Baldeschwiler’s attorney, Kathryn Tucker of Emerge Law Group declared, “People with life-threatening conditions…don’t have the time to wait.” Melissa Lavasani, Executive Director of the Psychedelic Medicine Coalition, also spoke at the rally. Both Tucker and Lavasani are founding members of Global Wellness Institute’s Psychedelics & Healing Initiative which supports “right-to-try” efforts for medicinal psilocybin and palliative care (full disclosure: a co-author of this article, Mary-Elizabeth, is the initiative’s chair).
“As a physician I demand the DEA approve [access to] psilocybin,” said another speaker at the rally, palliative care physician Dr. Mikhail Kogan, Medical Director of the George Washington University Center for Integrative Medicine. Medicinal psilocybin provides “an extra tool, and [it’s] a tool that I know is safe, that I know is effective, and that I know that every one of my residents…and fellow attendees [physicians] will want to use,” said Kogan.
As the rally continued without a response from the DEA, the chants and speeches moved from the sidewalk outside of DEA headquarters to the doors of the DEA itself. Banners were glued to DEA walls using wheat paste, and the slogan “right to try” was daubed in latex paint on agency windows.
Eventually, protesters lay on the ground in front of the DEA doors. “The inaction from the DEA today is typical of the lack of response shown to terminally ill Americans,” said Adam Eidinger, a Washington, D.C., activist, civil disobedience adviser to Bronner, and co-founder of Decriminalize Nature DC.
Later in the afternoon Eidinger lowered a DEA agency flag flying from a flagpole on DEA grounds. This action sparked a response, he said. As he walked with the flag by the DEA’s side doors, he said that three DEA agents in SWAT gear accosted him, demanded he freeze, snatched the flag from his hand, and disappeared back inside the building.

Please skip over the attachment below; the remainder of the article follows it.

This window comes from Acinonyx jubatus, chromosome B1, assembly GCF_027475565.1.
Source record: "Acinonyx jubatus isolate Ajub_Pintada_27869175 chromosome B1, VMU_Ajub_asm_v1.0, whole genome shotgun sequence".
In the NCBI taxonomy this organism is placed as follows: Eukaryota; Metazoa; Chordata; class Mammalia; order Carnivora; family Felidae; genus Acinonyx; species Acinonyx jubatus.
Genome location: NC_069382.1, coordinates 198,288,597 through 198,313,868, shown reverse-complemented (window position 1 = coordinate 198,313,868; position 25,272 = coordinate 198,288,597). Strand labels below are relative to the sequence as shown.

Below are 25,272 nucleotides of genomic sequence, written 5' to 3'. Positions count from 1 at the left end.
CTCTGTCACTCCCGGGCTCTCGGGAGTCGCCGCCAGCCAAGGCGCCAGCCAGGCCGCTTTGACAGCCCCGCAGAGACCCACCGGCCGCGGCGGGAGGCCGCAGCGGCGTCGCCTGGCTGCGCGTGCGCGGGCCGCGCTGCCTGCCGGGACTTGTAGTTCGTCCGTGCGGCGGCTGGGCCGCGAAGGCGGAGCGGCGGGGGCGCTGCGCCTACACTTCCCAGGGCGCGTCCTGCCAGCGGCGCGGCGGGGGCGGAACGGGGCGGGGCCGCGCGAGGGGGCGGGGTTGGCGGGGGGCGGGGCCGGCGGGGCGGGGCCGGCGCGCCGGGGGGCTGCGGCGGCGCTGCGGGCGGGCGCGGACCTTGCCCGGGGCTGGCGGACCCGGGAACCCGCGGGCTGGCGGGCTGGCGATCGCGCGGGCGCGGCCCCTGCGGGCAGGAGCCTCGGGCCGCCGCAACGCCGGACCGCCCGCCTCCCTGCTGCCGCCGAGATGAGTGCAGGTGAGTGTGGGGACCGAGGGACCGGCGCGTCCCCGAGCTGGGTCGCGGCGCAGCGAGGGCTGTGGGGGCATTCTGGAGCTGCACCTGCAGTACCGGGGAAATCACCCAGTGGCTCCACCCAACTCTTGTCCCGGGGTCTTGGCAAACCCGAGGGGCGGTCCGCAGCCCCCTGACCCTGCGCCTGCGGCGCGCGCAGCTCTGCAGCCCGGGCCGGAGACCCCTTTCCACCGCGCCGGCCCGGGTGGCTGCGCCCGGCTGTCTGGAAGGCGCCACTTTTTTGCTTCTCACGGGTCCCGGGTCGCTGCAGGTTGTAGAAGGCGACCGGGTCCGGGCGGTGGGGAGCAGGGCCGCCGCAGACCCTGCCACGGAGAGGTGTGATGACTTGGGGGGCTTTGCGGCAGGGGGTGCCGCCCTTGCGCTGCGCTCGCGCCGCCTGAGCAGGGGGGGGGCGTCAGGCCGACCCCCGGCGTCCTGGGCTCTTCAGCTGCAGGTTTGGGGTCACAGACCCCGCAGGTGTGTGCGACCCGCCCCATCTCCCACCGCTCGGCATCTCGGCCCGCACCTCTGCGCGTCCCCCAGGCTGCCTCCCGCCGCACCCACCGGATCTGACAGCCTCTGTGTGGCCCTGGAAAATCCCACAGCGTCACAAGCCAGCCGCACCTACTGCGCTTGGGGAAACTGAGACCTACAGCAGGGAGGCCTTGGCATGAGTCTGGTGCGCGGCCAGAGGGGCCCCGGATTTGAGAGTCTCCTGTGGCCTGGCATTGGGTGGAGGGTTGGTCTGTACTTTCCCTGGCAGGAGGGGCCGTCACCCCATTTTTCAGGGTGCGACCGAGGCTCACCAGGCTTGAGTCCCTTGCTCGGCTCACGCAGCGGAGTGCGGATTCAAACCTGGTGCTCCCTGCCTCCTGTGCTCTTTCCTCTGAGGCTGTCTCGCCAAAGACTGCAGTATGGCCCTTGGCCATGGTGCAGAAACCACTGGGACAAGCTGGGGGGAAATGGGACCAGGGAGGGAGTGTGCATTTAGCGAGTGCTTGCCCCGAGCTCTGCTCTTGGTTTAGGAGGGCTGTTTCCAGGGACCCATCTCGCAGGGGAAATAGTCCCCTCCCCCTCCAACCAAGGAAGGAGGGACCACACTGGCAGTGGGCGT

Eidinger noted that two of the agents took their guns from their holsters as he carried the flag and that this brief interaction was the only time DEA staff spoke with the demonstrators. The DEA did not respond to a request from Lucid News for comment about this encounter.
Following the flag incident, a Department of Homeland Security squad of uniformed officers from the Federal Protective Service Police arrived on the scene. To onlookers, the officers appeared to be reluctant to arrest a cancer patient. They spoke with Baldeschwiler in gentle conversational tones and with apparent sympathy. They also promised to try and find someone at DEA headquarters to come out to address her concerns, and entered the building. When they returned to the protestors it was without a DEA representative. After asking the demonstrators one last time to leave, they began to make arrests.
“Sir, I do not want to arrest you,” one officer told the white bearded 80-year-old activist Eric Swenson. “But I came all the way from Seattle for this,” Swenson cheerfully replied. He was arrested and led away.
Several squad cars from the Arlington County Police Department and a van took the arrested protesters to the Arlington County Courthouse where they were charged with trespass and told to return for a court appearance on May 19th.
Main image: David Bronner protesting at the DEA by Leigh Vogel.